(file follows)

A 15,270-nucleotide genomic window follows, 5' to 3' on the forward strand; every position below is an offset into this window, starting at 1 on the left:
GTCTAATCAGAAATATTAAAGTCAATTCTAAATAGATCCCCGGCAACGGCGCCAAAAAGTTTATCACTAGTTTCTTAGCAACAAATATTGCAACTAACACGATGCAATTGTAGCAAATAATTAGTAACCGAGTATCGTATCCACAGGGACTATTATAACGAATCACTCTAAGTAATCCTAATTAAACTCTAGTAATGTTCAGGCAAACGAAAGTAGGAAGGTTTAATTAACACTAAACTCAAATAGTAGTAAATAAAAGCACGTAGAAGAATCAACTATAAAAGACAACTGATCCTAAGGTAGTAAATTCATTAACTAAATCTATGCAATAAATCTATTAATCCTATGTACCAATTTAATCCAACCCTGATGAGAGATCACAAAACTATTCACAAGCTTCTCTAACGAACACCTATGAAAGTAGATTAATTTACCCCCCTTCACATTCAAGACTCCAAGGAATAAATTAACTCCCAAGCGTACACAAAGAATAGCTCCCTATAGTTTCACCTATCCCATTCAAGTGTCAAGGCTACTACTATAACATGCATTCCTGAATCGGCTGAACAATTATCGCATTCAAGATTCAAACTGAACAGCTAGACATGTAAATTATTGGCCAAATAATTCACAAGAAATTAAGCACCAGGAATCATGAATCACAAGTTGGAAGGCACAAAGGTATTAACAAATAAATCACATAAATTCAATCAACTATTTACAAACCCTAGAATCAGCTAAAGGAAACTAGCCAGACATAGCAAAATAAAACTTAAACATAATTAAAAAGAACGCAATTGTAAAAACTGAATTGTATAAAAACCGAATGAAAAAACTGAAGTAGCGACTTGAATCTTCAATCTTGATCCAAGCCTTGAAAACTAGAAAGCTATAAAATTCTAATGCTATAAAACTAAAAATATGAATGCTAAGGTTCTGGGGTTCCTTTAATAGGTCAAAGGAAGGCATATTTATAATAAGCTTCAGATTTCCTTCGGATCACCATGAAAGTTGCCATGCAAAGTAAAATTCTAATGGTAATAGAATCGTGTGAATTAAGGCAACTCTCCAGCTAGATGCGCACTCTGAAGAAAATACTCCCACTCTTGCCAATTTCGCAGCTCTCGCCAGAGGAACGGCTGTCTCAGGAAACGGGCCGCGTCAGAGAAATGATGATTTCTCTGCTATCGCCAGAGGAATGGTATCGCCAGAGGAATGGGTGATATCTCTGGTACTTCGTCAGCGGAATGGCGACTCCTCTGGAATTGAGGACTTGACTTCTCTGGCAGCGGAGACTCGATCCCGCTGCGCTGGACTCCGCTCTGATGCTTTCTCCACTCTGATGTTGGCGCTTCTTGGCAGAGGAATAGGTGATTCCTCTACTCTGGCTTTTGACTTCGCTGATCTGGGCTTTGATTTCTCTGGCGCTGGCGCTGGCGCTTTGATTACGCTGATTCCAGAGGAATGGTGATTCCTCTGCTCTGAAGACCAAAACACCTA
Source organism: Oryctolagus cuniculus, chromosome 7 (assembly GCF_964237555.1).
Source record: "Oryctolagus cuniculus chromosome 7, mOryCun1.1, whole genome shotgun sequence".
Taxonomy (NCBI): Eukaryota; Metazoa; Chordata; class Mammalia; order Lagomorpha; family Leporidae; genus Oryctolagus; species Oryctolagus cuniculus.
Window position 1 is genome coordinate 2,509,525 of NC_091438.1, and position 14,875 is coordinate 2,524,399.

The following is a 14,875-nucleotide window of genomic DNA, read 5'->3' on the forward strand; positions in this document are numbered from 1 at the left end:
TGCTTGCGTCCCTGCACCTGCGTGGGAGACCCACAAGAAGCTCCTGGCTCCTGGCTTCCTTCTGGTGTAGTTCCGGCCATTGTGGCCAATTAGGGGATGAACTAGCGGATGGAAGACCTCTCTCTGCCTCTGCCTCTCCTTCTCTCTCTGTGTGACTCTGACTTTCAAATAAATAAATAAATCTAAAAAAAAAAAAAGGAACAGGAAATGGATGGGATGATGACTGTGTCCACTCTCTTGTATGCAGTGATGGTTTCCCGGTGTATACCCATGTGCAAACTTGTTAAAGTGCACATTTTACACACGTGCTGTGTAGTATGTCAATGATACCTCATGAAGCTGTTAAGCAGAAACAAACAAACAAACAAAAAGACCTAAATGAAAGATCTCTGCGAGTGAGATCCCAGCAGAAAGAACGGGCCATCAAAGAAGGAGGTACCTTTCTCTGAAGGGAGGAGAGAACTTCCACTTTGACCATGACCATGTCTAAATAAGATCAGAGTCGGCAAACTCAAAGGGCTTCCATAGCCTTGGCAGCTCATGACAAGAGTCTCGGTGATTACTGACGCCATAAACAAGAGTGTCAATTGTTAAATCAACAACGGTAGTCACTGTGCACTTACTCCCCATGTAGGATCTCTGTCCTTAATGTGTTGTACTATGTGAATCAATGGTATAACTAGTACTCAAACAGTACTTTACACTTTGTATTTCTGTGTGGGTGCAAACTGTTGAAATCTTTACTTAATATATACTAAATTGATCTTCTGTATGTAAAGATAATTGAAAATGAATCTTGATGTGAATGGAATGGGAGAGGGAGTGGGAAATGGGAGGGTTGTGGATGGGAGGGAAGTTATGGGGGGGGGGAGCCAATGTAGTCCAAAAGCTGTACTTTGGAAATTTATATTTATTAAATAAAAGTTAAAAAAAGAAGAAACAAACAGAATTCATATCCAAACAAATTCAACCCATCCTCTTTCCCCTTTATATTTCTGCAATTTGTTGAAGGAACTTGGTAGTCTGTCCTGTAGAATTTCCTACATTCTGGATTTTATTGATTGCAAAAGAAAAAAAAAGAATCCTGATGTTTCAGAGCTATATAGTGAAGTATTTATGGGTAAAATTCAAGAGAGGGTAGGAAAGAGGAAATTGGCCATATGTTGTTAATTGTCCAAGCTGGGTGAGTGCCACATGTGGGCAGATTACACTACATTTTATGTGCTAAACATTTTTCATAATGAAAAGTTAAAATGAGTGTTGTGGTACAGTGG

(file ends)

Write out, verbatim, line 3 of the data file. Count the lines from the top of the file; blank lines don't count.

Source organism: Oryctolagus cuniculus, chromosome 7 (assembly GCF_964237555.1).